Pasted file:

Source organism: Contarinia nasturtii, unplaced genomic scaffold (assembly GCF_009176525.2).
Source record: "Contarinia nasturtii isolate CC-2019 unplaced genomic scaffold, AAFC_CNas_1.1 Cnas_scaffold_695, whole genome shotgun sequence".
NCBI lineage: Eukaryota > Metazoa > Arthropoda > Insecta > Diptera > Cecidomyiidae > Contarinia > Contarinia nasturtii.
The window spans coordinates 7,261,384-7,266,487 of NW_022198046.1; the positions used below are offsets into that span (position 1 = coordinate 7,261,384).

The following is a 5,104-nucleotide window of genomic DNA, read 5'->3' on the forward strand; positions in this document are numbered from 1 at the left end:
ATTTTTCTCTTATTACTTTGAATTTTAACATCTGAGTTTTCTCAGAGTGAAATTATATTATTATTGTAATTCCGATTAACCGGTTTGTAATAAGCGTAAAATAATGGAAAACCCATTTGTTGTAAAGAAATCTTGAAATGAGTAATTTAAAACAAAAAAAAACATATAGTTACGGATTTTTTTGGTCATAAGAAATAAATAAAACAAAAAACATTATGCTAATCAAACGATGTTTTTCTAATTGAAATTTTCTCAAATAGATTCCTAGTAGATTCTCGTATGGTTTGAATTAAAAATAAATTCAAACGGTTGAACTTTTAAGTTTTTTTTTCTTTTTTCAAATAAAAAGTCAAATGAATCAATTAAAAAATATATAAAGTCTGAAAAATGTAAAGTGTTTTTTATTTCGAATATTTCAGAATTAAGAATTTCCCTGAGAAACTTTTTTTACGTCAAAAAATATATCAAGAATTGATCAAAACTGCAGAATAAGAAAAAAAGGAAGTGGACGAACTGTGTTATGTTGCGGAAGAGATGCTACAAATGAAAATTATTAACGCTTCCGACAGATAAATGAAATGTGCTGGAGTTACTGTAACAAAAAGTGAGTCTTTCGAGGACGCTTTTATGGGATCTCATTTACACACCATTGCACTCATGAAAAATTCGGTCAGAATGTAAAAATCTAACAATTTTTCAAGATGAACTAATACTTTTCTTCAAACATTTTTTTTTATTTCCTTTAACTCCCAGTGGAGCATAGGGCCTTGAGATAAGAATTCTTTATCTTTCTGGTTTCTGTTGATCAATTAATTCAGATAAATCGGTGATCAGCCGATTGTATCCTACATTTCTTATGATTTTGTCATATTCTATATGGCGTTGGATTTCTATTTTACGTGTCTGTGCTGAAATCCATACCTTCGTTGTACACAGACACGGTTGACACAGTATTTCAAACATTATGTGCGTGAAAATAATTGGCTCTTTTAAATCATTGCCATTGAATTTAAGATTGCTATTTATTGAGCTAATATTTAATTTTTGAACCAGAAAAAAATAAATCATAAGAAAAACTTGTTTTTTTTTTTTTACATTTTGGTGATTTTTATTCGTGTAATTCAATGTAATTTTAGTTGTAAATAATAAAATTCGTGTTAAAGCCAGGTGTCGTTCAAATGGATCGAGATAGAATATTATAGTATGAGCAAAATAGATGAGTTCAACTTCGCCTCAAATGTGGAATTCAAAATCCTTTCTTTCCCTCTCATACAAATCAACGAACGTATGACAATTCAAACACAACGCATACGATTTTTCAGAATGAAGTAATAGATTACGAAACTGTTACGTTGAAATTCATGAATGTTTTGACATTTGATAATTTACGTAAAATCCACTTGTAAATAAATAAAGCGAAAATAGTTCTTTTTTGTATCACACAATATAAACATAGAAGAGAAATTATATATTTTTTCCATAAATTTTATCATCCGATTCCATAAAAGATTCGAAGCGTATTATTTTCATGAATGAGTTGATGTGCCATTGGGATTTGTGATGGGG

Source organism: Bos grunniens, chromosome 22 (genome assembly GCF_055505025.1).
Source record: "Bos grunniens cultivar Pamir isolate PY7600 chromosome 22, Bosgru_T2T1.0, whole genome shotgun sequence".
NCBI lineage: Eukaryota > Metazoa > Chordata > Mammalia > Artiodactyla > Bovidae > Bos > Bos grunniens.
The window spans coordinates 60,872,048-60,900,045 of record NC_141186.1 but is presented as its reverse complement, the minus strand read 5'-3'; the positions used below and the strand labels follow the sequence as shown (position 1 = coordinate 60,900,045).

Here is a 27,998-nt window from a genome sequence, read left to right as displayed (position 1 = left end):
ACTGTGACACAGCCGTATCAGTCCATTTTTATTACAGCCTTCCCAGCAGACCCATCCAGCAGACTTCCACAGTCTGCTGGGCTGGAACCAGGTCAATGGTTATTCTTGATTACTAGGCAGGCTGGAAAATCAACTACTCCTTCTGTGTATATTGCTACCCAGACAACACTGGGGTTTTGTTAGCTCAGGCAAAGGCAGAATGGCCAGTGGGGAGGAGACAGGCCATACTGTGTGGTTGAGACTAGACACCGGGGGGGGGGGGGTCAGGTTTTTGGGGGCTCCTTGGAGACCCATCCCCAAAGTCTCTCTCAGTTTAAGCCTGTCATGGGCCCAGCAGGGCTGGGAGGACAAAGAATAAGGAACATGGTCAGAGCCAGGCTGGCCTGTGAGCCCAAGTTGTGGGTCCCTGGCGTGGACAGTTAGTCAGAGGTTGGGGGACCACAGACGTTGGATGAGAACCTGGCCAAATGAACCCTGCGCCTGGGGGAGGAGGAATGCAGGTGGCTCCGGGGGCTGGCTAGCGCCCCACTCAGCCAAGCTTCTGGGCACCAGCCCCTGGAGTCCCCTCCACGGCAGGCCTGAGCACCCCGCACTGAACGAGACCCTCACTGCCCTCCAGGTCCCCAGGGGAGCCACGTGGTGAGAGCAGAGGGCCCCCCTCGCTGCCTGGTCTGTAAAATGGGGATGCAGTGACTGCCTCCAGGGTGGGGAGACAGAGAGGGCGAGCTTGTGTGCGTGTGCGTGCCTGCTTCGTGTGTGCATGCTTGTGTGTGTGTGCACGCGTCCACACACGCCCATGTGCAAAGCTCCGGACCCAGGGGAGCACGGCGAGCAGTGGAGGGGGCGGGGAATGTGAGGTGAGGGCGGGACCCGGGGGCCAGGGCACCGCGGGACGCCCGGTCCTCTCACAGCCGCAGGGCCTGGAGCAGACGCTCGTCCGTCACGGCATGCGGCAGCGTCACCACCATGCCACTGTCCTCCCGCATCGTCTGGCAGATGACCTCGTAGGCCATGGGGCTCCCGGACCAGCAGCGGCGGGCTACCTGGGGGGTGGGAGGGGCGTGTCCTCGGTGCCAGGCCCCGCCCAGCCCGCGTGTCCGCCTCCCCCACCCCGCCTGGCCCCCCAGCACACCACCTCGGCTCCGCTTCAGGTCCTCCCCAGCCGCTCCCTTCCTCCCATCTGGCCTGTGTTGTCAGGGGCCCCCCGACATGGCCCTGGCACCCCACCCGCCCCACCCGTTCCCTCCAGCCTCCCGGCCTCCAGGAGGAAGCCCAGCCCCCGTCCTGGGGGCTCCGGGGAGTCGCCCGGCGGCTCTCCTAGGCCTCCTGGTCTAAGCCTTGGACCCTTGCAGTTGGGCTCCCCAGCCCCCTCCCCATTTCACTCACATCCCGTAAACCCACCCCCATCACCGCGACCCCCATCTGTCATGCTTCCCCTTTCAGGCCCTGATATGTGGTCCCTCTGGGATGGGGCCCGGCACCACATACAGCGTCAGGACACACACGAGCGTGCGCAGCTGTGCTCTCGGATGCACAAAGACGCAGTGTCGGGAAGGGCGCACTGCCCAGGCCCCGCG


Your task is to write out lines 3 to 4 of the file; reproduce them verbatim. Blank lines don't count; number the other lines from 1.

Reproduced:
NCBI lineage: Eukaryota > Metazoa > Arthropoda > Insecta > Diptera > Cecidomyiidae > Contarinia > Contarinia nasturtii.
The window spans coordinates 7,261,384-7,266,487 of NW_022198046.1; the positions used below are offsets into that span (position 1 = coordinate 7,261,384).